Data_Sheet_1_Rare Case of Community-Acquired Endocarditis Caused by Neisseria meningitidis Assessed by Clinical Metagenomics.pdf (127.32 kB)

Data_Sheet_1_Rare Case of Community-Acquired Endocarditis Caused by Neisseria meningitidis Assessed by Clinical Metagenomics.pdf

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posted on 06.08.2019, 04:18 by Vassili Choutko, Vladimir Lazarevic, Nadia Gaïa, Myriam Girard, Gesuele Renzi, Stefano Leo, Peter M. Keller, Christoph Huber, Jacques Schrenzel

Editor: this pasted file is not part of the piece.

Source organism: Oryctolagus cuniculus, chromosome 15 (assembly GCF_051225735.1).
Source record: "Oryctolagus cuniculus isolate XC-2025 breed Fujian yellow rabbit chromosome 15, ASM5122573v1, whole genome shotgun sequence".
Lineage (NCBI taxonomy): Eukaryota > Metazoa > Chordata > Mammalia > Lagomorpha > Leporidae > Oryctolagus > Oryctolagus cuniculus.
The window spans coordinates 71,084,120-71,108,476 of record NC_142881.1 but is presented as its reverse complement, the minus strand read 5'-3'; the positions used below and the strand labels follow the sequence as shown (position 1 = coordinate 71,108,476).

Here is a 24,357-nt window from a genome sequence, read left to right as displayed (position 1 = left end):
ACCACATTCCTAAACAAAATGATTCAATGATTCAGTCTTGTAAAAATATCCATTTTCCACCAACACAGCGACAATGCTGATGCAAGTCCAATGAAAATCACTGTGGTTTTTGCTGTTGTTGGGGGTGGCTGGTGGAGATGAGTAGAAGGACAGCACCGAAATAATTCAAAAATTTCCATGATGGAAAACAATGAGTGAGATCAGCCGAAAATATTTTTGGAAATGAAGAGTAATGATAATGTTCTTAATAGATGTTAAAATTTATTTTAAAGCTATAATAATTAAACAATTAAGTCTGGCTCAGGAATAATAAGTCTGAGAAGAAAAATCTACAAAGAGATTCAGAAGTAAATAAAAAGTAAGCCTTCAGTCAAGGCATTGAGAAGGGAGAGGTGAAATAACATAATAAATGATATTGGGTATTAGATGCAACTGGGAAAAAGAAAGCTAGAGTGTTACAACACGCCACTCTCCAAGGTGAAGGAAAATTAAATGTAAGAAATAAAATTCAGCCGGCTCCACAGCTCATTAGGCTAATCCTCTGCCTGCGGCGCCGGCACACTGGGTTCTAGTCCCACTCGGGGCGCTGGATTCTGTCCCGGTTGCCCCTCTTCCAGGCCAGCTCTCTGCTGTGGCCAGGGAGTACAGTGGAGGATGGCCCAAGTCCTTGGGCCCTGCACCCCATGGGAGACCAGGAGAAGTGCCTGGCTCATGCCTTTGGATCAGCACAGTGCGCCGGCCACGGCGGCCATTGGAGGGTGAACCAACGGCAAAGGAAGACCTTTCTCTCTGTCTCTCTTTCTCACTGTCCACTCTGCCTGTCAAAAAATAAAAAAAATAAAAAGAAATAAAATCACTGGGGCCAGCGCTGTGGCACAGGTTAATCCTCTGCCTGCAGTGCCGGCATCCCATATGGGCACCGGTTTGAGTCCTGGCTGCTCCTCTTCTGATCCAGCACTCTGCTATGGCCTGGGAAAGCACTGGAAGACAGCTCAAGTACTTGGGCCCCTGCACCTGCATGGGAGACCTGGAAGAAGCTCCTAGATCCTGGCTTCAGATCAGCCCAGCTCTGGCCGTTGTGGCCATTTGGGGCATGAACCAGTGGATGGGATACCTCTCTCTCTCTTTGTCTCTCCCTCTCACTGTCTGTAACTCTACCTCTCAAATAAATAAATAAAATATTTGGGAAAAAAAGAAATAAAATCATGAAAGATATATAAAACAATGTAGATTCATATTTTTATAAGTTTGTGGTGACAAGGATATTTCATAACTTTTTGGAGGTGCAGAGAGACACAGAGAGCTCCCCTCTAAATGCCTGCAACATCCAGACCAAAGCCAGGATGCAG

The most common causes of infective endocarditis (IE) are Staphylococcus, Streptococcus, Enterococcus, and HACEK-related organisms. In 15–30% of the IE cases, standard blood cultures remain sterile. We aimed at identifying the causative agent of a blood-culture-negative IE by whole metagenome shotgun sequencing (WMGS). A 54-year old woman diagnosed with community-onset pneumonia by a general practitioner, was admitted with dyspnea, cough and fever. The patient's blood cultures were repeatedly negative. The transesophageal echocardiography and transthoracic echocardiography showed an echo density on the left coronary leaflet of the aortic valve and signs suggestive of a ruptured abscess of the mitro-aortic junction. The patient underwent a semi-urgent aortic valve replacement by a mechanical prosthetic valve. We extracted DNA from the surgically-removed fresh valve tissue. The extraction procedure included bacterial/fungal DNA enrichment procedure. Nextera XT library prepared from the valve DNA extract was sequenced (2 × 250) on an Illumina MiSeq instrument. Sequence reads were mapped against bacterial genomic sequences, 16S rRNA genes and clade-specific taxonomic markers. Most of the 103,136 sequencing reads classified as bacterial were assigned to Neisseria meningitidis. In line with these data, mapping of reads against clade-specific and 16S rRNA gene markers revealed N. meningitidis as the most represented species. Assembled metagenomic fragments had the best average nucleotide identity (ANI) with N. meningitidis. Comparison of assembled contigs to reference alleles showed that this strain belongs to the ST-41/44 complex. N. meningitidis is commonly associated with meningitis and/or septicemia but should not be neglected as a causative agent of IE, which became exceedingly rare with the introduction of antibiotics. Our data show that WMGS may be used as a diagnostic procedure to strengthen the diagnosis of IE and to obtain draft genomic sequence of the pathogen and typing information.

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